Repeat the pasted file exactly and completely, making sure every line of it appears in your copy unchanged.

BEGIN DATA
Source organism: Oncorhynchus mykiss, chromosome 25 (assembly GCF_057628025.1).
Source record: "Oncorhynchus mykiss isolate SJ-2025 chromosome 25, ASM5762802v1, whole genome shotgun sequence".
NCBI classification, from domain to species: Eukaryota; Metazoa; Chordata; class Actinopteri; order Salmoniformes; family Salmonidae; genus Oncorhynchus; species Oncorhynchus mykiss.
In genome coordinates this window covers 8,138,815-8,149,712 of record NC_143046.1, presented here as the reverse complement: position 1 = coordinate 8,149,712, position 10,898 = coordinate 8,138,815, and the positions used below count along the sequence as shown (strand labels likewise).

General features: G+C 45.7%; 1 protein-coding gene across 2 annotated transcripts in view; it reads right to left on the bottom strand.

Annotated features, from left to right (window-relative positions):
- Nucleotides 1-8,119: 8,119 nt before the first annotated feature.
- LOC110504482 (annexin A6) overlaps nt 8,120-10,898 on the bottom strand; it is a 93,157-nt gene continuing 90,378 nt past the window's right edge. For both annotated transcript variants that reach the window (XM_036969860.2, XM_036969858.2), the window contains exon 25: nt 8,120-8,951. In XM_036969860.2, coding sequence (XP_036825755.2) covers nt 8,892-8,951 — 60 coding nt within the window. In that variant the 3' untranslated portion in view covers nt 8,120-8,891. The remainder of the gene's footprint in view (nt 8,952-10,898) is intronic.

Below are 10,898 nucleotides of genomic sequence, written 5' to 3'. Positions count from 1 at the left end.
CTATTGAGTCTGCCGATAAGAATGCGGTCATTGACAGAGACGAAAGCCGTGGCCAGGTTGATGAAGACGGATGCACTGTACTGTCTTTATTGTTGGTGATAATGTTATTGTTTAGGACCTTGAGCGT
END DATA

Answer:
Source organism: Oncorhynchus mykiss, chromosome 25 (assembly GCF_057628025.1).
Source record: "Oncorhynchus mykiss isolate SJ-2025 chromosome 25, ASM5762802v1, whole genome shotgun sequence".
NCBI classification, from domain to species: Eukaryota; Metazoa; Chordata; class Actinopteri; order Salmoniformes; family Salmonidae; genus Oncorhynchus; species Oncorhynchus mykiss.
In genome coordinates this window covers 8,138,815-8,149,712 of record NC_143046.1, presented here as the reverse complement: position 1 = coordinate 8,149,712, position 10,898 = coordinate 8,138,815, and the positions used below count along the sequence as shown (strand labels likewise).

General features: G+C 45.7%; 1 protein-coding gene across 2 annotated transcripts in view; it reads right to left on the bottom strand.

Annotated features, from left to right (window-relative positions):
- Nucleotides 1-8,119: 8,119 nt before the first annotated feature.
- LOC110504482 (annexin A6) overlaps nt 8,120-10,898 on the bottom strand; it is a 93,157-nt gene continuing 90,378 nt past the window's right edge. For both annotated transcript variants that reach the window (XM_036969860.2, XM_036969858.2), the window contains exon 25: nt 8,120-8,951. In XM_036969860.2, coding sequence (XP_036825755.2) covers nt 8,892-8,951 — 60 coding nt within the window. In that variant the 3' untranslated portion in view covers nt 8,120-8,891. The remainder of the gene's footprint in view (nt 8,952-10,898) is intronic.

Below are 10,898 nucleotides of genomic sequence, written 5' to 3'. Positions count from 1 at the left end.
CTATTGAGTCTGCCGATAAGAATGCGGTCATTGACAGAGACGAAAGCCGTGGCCAGGTTGATGAAGACGGATGCACTGTACTGTCTTTATTGTTGGTGATAATGTTATTGTTTAGGACCTTGAGCGT